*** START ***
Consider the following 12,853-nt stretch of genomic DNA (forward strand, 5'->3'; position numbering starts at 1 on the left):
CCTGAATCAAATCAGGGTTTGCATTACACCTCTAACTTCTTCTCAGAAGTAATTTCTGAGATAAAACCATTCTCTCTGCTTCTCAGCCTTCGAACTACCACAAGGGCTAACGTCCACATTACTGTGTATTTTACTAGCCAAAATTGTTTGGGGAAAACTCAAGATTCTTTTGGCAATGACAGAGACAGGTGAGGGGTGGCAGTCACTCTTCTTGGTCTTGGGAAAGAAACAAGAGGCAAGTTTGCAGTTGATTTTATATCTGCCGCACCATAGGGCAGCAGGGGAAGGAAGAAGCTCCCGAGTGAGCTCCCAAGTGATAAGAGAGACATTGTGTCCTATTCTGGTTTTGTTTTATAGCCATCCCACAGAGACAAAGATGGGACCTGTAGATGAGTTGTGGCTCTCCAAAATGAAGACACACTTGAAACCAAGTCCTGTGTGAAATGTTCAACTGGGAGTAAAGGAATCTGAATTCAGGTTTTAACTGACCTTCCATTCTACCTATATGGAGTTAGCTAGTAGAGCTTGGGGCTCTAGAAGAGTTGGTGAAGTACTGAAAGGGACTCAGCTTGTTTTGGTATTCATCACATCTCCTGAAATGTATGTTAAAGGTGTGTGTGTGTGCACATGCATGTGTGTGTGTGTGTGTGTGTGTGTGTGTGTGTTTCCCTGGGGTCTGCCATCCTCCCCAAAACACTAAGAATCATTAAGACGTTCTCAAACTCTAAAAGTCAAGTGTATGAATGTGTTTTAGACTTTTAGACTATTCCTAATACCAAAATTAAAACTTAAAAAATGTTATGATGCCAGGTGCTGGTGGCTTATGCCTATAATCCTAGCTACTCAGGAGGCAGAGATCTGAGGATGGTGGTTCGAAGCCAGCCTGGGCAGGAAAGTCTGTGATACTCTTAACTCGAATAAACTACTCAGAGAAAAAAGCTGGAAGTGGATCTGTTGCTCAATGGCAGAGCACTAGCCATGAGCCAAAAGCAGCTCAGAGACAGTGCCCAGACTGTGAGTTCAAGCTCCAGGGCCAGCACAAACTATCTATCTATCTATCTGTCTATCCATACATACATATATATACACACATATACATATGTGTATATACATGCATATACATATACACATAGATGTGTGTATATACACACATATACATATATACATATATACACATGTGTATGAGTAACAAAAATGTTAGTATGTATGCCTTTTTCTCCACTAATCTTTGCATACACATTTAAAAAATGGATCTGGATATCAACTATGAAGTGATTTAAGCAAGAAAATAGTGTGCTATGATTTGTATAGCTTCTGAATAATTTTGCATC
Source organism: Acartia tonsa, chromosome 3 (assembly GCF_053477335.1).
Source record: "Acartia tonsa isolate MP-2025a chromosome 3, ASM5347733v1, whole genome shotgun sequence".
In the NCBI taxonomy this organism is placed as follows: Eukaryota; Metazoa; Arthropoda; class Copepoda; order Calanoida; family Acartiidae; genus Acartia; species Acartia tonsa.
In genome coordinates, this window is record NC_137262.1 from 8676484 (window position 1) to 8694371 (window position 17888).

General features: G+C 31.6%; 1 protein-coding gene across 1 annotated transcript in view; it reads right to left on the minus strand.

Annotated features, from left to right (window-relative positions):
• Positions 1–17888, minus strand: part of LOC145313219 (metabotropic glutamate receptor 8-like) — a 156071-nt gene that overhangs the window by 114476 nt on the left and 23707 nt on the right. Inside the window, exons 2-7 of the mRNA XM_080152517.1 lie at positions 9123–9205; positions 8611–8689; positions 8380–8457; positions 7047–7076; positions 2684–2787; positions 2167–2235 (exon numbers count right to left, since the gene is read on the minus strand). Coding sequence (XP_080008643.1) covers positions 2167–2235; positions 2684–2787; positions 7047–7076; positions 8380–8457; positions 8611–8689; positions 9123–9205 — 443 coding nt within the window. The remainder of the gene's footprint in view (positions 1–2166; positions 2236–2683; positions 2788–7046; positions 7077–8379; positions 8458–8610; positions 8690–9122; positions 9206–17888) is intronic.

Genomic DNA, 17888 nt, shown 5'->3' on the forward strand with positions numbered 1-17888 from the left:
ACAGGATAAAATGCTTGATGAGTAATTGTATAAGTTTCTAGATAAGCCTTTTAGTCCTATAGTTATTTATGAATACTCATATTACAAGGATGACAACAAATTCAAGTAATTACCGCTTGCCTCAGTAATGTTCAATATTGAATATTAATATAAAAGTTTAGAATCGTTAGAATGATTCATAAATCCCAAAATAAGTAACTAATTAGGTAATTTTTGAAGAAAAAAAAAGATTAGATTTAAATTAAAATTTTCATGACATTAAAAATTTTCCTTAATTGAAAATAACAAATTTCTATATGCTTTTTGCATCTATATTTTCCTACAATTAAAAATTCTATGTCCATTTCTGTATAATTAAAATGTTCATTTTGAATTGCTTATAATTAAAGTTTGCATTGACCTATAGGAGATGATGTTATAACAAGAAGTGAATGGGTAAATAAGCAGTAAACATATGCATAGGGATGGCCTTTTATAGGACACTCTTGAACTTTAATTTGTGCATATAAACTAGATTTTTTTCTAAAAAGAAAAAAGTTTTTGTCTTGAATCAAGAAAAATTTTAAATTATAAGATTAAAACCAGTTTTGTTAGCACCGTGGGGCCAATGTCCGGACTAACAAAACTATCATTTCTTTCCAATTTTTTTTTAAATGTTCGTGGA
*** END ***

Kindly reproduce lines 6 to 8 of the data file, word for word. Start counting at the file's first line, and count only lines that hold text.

In genome coordinates, this window is record NC_137262.1 from 8676484 (window position 1) to 8694371 (window position 17888).

General features: G+C 31.6%; 1 protein-coding gene across 1 annotated transcript in view; it reads right to left on the minus strand.

Annotated features, from left to right (window-relative positions):